Thanks again to the Trust for allowing us to repost this extract.
While Tom doesn’t explicitly say the Attanasios are here for the long haul, even an old cynic like me would find it difficult to read anything too negative into those words.
Gary Field says
Just for context, the interview with Tom actually happened less than two weeks after the General Meeting, so it was probably more a case of nothing to report (at that stage).
Everyone, myself included, thought that the two week time period to allot the shares meant that it was effectively a done deal. With the benefit of hindsight, that doesn’t seem to be the case. Personally, I’m not unduly concerned about the delay. There doesn’t seem anything inherently suspicious about the delay, to me at least, and I just suspect that it’s taking far longer than expected, presumably down to the regulatory approval referred to in the Club’s subsequent announcement.
Don Harold says
Among the things we don’t know (because the information the club gives the fans at the moment is the square root of zero) is what the Attanasios and Delia and Michael want from each other and what type of future they see for the club. Are we going to continue the unfortunately impossible but worthy attempt to be self-sustaining? Are we going to be a money ball, statistics based club like I’m told the Brewers are? Are the Attanasios going to bung a load of money our way?
I’m no expert on high end boardroom negotiations (but I know a few people who are), but it seems to me that both parties are negotiating from a position of strength. Delia and Michael will still have great personal wealth if they never receive another penny for the rest of their lives and the have got control of the club. The Annatasios have money, a shareholding that may (or may not) soon increase and they still own the Brewers. As I see it, both parties, therefore, have wherewithal to walk away from negotiations any time they choose.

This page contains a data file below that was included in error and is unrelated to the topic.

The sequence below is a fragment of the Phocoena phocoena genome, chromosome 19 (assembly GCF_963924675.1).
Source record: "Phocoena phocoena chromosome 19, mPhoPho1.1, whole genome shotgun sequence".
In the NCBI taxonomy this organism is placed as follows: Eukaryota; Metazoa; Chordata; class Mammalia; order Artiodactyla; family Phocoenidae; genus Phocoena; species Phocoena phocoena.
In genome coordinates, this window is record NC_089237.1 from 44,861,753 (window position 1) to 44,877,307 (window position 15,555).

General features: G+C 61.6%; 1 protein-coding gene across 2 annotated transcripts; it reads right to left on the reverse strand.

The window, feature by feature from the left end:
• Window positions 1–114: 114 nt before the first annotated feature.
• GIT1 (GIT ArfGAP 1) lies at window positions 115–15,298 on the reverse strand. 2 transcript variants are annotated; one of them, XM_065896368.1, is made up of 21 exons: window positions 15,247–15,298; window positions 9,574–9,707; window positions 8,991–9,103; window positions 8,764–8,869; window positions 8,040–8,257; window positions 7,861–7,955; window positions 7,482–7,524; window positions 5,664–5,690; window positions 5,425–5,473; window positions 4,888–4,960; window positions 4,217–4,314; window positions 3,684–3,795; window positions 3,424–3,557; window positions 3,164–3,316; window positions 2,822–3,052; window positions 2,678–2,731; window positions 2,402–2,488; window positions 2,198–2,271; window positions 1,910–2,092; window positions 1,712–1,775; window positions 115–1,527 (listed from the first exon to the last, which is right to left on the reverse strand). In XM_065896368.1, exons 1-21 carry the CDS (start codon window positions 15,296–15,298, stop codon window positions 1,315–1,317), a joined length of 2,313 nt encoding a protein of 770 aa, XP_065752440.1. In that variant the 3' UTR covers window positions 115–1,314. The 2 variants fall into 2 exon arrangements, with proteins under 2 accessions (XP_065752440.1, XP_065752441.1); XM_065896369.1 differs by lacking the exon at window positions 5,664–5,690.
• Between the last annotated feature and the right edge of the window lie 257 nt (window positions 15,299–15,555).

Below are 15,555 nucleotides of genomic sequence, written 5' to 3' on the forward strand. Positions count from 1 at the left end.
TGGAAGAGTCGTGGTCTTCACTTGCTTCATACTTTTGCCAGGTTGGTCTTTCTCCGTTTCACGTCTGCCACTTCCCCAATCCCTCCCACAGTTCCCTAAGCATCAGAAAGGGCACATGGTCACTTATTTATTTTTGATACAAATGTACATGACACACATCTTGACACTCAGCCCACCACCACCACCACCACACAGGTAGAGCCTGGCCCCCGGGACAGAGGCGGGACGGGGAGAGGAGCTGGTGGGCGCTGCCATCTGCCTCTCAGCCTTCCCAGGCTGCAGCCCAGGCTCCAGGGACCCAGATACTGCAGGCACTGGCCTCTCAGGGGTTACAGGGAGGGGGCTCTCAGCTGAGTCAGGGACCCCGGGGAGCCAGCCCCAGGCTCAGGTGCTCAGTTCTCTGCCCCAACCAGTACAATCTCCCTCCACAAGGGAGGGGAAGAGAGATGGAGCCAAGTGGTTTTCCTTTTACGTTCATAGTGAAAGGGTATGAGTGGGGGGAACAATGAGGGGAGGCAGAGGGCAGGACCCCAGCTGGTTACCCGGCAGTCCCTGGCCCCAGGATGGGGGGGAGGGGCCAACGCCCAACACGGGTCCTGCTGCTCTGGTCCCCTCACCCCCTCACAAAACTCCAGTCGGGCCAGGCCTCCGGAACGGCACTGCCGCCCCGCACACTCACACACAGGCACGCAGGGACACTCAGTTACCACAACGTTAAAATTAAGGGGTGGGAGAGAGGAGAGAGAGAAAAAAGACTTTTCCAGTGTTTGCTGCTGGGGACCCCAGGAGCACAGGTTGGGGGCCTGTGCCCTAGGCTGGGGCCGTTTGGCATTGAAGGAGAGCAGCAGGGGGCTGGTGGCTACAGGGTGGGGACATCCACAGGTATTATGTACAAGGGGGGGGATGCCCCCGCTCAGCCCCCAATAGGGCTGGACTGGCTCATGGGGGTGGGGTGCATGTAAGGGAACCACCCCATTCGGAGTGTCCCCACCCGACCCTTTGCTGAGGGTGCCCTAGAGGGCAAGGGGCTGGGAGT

Perhaps there are good reasons why we have heard nothing since the confirmation of the new share issue, but I (and am sure plenty of others), would simply like to know what the ownership model and the blueprint for the future is.
Cracked it this time Gary I don’t regard TS as being from the same stable as Boris when it comes to stating the ‘truth’.
We can look forward to regime change very soon. I’d like to see a revamp on how the club is run. There’s been much disquiet among many employees since 2020, probably the pandemic was our ‘iceberg’ as it has been for so many businesses, families and individuals.
Delia is driven and incredible, she’s around the club, involved, getting staff to do things her way, that has to stop. City will enter The Attanasios era let’s hope it’s not a Greek tragedy
I see there being two options.:
1. The Attanasios are not willing to purchase all available shares
2. The Smiths are not willing to sell their shares
If #1 is true, why are we creating new shares? And why have they continued to hoover up smaller share holdings?